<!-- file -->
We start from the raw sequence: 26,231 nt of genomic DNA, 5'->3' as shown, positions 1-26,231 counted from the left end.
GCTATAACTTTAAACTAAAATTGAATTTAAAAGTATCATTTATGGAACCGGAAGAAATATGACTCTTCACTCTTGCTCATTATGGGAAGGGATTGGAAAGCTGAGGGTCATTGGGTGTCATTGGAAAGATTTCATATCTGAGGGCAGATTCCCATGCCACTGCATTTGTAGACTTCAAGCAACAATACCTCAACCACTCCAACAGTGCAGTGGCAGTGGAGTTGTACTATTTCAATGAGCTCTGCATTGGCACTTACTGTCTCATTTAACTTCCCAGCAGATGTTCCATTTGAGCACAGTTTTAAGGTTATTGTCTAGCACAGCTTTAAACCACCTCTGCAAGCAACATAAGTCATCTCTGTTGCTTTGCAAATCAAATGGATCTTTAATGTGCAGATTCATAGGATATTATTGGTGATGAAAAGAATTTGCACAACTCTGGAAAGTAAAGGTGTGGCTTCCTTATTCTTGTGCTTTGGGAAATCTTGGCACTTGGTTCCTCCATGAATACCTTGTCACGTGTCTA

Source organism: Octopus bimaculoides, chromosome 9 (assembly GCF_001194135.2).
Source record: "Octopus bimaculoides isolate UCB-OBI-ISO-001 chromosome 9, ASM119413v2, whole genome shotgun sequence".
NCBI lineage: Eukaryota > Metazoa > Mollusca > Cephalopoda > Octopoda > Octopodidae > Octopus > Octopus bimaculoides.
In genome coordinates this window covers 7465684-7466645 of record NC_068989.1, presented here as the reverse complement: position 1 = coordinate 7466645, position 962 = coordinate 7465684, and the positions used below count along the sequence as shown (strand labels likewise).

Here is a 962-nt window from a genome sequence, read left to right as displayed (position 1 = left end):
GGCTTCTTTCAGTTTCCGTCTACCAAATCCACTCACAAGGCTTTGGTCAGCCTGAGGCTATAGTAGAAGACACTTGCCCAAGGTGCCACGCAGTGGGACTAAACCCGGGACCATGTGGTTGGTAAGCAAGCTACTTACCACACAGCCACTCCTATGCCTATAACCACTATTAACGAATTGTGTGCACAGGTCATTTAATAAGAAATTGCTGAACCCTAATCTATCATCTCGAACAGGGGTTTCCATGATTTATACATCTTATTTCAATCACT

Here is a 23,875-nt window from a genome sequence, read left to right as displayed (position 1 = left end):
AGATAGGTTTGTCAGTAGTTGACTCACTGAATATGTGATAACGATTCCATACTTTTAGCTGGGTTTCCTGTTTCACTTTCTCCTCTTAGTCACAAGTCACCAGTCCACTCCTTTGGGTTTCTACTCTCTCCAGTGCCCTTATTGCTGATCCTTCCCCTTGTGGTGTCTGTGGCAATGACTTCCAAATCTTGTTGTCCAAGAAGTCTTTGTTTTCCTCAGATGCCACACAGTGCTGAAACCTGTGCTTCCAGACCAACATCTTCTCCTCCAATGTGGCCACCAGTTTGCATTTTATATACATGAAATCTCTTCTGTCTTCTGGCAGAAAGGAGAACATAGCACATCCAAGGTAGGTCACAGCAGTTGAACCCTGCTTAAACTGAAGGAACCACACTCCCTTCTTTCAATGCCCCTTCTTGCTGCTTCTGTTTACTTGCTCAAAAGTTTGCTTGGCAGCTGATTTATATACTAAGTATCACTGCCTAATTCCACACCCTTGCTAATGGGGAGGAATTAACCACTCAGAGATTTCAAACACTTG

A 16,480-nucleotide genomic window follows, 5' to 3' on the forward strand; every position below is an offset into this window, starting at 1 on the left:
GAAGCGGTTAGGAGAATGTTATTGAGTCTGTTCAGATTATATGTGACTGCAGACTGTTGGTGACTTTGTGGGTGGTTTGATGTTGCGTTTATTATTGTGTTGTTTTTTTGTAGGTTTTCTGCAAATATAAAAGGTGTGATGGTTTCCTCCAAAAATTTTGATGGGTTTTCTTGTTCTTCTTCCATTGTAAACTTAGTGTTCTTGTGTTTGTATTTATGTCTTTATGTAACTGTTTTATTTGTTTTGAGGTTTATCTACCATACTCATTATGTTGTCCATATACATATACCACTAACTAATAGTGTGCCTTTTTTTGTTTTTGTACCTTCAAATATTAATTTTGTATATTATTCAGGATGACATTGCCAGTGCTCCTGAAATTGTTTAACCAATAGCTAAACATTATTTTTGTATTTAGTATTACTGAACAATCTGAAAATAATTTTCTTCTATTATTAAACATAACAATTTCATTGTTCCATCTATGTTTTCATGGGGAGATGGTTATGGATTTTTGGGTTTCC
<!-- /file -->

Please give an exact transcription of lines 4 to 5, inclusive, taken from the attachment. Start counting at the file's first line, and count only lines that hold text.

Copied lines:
Source record: "Octopus bimaculoides isolate UCB-OBI-ISO-001 chromosome 9, ASM119413v2, whole genome shotgun sequence".
NCBI lineage: Eukaryota > Metazoa > Mollusca > Cephalopoda > Octopoda > Octopodidae > Octopus > Octopus bimaculoides.